This is the second in a series of six blog posts by Adam Westbrook, each with six tips for the next generation of freelance multimedia journalists, republished here with permission.
Follow the series at this link or visit Adam’s blog.
Video has by far and away become the most popular medium for the multimedia journalist – to the extent it almost seems many won’t consider it a truly multimedia project unless it’s got a bit of video in it. The thing is, video is a tricky medium and must be treated differently in the world of online journalism.
1) Video doesn’t need to be expensive
Don’t be fooled into thinking you can’t do video just because you haven’t got any cash. Sure, if you want to go right to the top range, say a Sony EX3, Final Cut Pro and After Effects, yes, it’s going to set you back about £3,000 ($5,000). But high quality can be achieved on lower budgets.
Check out my article on how I put together an entire film making kit for £500 ($800).
2) Shoot for the edit
If there’s one piece of advice for multimedia journalists making films – it comes from Harris Watts, in a book he published 20 years ago. In ‘Directing on Camera’ he describes exactly what shooting footage is:
“Shooting is collecting pictures and sound for editing (…) so when you shoot, shoot for editing. Take your shots in a way that keeps your options open.”
Filming with the final piece firmly in mind will keep your shooting focused and short. So when you start filming, start looking for close ups and sequences. The latter is the hardest: an action which tells your story, told over two or more shots.
Sequences are vital to storytelling and must be thought through.
A simple sequence: shot 1, soldiers feet walking from behind
Then to a wide shot of the same action…
…and then to a wide reverse showing more detail
3) Master depth of field
In online video, close-ups matter. The most effective way to hold close-ups – especially of a person – is to master depth of field. Put simply the depth of field how much of your shot in front of and behind your subject is kept in focus. It is controlled by the aperture on your camera – so you’ll need a camera with a manual iris setting.
Your aim – especially with close-ups – is to have your subject in clear focus, and everything behind them blurred: Alexandra Garcia does it very well in her Washington Post In-Scene series. (HT: Innovative Interactivity)
Screenshot: Innovative Interactivity
Here’s a quick guide to getting to grips with depth of field:
- you need a good distance between the camera and subject
- a good distance between the subject and the background
- and a low f-stop on your iris – around f2.8, depending on how much light there is in your scene. A short focal length does this too.
- You may need to zoom in on your subject from a distance
4) Never wallpaper
If there was ever an example of the phrase ‘easier said than done’ this would be it. It’s a simple tip on first read: make sure every shot in your film is there for a reason. But with pressures of time or bad planning you can often find yourself ‘wallpapering’ shots just to fill a gap.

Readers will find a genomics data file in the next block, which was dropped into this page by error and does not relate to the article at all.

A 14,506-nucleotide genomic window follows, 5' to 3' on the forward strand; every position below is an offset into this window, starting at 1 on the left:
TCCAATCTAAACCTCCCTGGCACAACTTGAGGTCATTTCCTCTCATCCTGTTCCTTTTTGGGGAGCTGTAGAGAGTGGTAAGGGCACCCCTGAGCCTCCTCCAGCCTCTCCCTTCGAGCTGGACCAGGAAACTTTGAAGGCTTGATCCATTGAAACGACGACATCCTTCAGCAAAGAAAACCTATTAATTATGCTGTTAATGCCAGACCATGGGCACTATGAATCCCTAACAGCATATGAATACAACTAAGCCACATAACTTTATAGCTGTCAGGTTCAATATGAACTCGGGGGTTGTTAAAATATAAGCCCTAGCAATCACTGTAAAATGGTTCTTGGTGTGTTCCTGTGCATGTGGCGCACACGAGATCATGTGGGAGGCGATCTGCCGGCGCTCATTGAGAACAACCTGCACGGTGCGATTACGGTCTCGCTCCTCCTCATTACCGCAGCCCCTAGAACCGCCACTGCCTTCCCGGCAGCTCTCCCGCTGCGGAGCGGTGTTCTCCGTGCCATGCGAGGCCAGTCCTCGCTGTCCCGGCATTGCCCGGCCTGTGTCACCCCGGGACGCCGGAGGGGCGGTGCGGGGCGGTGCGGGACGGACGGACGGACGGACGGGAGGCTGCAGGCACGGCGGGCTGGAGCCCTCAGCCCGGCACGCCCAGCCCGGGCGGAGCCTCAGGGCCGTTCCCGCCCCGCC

In his excellent book The Television News Handbook Vin Ray says following this rule will help you out no end:
“One simple rule will dramatically improve your television packaging: never use a shot – any shot – as wallpaper’. Never just write across pictures as though they weren’t there, leaving the viewer wondering what they’re looking at. Never ever.”
5) Look for the detail and the telling shot
Broadcast journalists are taught to look for the ‘telling shot’, and more often than not make it the first image. If your story is about a fire at a school, the first thing the audience need to see is the school on fire. If it’s about a woman with cancer, we must see her in shot immediately.
But the telling shot extends further: you can enhance your storytelling by looking for little details which really bring your story to life.
Vin Ray says looking for the little details are what set great camera operators apart from the rest:
“Small details make a big difference. Nervous hands; pictures on a mantelpiece; someone whispering into an ear; a hand clutching a toy; details of a life.”
I’m midway through shooting a short documentary about a former prisoner turned lawyer. One of the first things I noticed when I met him was a copy of the Shawshank Redemption on his coffee table – a great little vignette to help understand the character.
6) Break the rules
The worst thing a multimedia journalist can do when producing video for the web is to replicate television – unless that’s your commission of course. TV is full of rules and formulas, all designed to hide edits, look good to the eye, and sometimes deceive. Fact is, online video journalism provides the chance to escape all that.
Sure it must look good, but be prepared to experiment – you’ll be amazed what people will put up with online:
- Cutaways are often used to cover over edits in interviews; why not be honest and use a simple flash-dissolve instead. Your audience deserves to know where you’ve edited, right?
- TV packages can’t operate without being leaden with voice over, but your online films don’t need to be.
- Piece to cameras don’t need to be woodenly delivered with the camera on a tripod.
The final word…
Here’s VJ pioneer David Dunkley-Gyimah speaking at this year’s SxSW event in the US:
“When it comes to the net, there is no code yet as I believe that is set in stone (…) we’ve all been taking TV’s language and applying that and it hasn’t quite worked. Video journalism needs a more cinematic, heightened visual base.”